Can You Bury Cat Litter in the Yard?

Burying cat litter is an eco-friendly alternative to bagging and sending to the landfill, but it’s not realistic for everyone. 

Additive-free, biodegradable cat litter can be buried if you have plenty of land to bury it away from water sources, edible plant life, and neighboring properties.

Clay and silica crystal cat litter isn’t biodegradable and should not be buried. 

Is it okay to bury cat litter or poop?

It’s okay to bury additive-free, biodegradable cat litter if you’re careful about where you bury it. It should only be buried on your own property, away from waterways and drains, and away from edible plants.

Red shovel in soil

You can’t bury clay and silica crystal litter

Never bury non-biodegradable cat litter, like those made of clay or silica crystals. They’ll remain in their current form, buried in your yard, for thousands of years or more.

The only appropriate way to dispose of non-biodegradable litter is to bag it and send it to the landfill.

Never flush, burn, bury, or dump clay and silica litter.

You can bury additive-free, plant-based litter

Biodegradable, additive-free, plant-based litters are okay to bury. Over time, these litters will deteriorate and assimilate into your soil — a completely waste-free process!

Just keep in mind, not every plant-based litter qualifies.  

Those containing additives, like baking soda or clumping agents, may be harmful to bury. Baking soda, for example, can kill earthworms and fungi that promote healthy soil.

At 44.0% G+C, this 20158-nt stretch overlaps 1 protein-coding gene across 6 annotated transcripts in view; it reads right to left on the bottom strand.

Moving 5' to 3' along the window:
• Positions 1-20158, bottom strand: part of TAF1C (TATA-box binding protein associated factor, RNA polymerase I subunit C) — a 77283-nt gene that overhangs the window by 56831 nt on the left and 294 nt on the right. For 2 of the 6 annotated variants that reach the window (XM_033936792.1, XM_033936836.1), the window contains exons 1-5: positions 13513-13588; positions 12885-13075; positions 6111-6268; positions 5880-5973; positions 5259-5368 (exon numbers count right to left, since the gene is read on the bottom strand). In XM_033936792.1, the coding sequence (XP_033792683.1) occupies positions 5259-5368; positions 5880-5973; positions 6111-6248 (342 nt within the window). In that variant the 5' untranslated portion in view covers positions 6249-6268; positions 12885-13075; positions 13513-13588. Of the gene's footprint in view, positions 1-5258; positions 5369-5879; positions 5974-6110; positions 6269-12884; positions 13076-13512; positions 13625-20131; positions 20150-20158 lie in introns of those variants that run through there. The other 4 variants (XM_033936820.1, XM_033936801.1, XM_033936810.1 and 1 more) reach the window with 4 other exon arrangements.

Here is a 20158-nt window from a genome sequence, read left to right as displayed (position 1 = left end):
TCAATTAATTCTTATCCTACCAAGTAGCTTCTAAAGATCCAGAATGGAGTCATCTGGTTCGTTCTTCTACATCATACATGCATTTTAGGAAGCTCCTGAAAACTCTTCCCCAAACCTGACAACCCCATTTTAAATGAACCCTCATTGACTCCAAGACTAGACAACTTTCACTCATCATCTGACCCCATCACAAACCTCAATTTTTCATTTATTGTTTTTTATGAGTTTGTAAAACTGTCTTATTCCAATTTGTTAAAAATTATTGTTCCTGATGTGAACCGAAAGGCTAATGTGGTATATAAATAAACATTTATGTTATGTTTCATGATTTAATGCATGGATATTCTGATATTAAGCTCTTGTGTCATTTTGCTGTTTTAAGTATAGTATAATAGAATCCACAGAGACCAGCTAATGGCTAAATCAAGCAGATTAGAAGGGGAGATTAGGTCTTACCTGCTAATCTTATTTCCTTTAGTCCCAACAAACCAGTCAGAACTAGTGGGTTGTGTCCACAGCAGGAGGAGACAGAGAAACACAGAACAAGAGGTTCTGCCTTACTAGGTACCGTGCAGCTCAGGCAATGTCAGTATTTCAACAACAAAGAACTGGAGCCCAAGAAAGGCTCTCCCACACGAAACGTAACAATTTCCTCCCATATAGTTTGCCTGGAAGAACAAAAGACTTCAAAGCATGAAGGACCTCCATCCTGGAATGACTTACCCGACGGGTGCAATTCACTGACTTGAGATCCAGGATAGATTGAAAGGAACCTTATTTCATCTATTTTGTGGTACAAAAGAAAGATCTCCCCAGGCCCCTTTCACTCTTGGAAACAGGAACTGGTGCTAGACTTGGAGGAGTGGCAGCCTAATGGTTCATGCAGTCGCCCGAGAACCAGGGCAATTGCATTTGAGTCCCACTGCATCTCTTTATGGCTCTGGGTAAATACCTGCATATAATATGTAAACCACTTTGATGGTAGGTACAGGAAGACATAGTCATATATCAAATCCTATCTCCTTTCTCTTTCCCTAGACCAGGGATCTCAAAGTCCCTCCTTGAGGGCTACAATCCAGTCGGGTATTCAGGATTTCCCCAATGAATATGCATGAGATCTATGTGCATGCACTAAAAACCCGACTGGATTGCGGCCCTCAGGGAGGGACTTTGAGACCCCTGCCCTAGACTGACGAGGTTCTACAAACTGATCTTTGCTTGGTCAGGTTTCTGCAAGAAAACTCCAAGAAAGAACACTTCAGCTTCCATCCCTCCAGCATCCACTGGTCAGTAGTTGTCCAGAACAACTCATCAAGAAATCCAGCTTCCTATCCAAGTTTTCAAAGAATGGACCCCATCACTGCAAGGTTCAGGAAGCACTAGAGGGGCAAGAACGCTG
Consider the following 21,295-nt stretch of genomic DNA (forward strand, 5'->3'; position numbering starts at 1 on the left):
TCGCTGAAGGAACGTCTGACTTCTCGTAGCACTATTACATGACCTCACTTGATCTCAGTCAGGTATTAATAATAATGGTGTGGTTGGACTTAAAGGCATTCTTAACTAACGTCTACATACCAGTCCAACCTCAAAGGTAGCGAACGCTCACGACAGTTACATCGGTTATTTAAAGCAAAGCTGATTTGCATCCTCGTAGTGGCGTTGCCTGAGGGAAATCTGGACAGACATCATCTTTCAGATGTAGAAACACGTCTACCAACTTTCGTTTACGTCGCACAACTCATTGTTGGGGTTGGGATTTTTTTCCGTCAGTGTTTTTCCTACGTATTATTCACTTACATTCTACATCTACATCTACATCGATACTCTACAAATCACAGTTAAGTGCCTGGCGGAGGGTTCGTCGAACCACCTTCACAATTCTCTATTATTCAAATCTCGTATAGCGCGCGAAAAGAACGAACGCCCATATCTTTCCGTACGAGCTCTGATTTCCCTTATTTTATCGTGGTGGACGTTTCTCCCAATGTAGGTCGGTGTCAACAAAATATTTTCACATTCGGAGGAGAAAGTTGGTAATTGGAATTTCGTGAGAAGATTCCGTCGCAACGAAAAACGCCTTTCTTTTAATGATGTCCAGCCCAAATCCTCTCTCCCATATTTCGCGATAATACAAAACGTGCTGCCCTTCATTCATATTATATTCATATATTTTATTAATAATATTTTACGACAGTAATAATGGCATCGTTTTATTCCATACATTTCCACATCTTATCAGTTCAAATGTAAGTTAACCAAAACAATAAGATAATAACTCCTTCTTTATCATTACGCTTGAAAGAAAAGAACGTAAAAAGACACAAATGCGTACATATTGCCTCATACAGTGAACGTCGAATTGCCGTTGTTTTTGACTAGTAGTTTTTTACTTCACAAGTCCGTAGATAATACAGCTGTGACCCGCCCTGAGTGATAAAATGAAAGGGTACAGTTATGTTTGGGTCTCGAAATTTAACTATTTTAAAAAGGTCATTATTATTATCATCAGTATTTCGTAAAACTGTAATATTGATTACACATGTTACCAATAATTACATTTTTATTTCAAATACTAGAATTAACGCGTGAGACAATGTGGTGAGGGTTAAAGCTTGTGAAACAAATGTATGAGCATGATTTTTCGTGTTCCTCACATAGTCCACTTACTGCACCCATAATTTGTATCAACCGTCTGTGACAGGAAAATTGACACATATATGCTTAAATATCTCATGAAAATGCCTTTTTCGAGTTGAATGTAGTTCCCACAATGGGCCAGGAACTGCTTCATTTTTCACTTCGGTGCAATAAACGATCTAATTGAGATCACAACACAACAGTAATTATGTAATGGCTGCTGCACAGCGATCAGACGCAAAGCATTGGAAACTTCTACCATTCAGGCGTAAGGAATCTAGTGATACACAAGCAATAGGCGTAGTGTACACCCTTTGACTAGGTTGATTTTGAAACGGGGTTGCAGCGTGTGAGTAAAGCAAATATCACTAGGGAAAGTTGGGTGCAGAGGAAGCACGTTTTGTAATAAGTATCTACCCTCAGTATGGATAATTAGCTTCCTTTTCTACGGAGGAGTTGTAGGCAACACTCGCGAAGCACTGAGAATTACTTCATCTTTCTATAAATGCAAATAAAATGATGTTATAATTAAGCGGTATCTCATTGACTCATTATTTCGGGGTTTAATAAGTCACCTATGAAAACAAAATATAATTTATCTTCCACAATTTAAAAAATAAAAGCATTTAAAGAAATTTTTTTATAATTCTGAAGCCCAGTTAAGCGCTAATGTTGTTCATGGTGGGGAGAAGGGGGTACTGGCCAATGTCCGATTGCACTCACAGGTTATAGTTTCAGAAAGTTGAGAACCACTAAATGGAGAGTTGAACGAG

Only bury litter on your own property

Disposing of waste, especially biohazardous waste, on public property or someone else’s property is against the law. 

If you choose to bury your cat’s litter, it’s only okay to do so on your own land. If you rent, it’s best to get permission from your landlord first.

Don’t bury near the garden or waterways

Cat poop sometimes contains the parasite Toxoplasma gondii (T. gondii), which causes the disease Toxoplasmosis.

T. gondii poses risk to immunocompromised individuals, young and unborn children, and wildlife.

As a result, cat waste must be handled with care. 

Cat sitting at edge of water at sunset

Burying soiled cat litter near or upstream of edible plant life can spread T.gondii and other harmful pathogens. 

Bury litter away from, and downstream of, gardens and fruit trees.

Water can carry T. gondii oocysts.

Bury litter well away from streams, storm drains, and other waterways.

You’ll need a lot of land

To realistically bury all your litter, you’ll need a pretty large amount of land. 

Once buried, litter should remain undisturbed for at least two years to allow time for nature to run its course.

You can’t just reuse the same few spots repeatedly. 

Only bury in soil that can support greenery 

You should only bury cat litter in soil that can support greenery. Litter buried in arctic or desert climates won’t degrade properly.

How to safely bury cat litter 

Burying cat litter is an environmentally-friendly alternative to traditional litter disposal methods. And as long as you take a few simple precautions, it’s perfectly safe to do so. 

1. Choose the right litter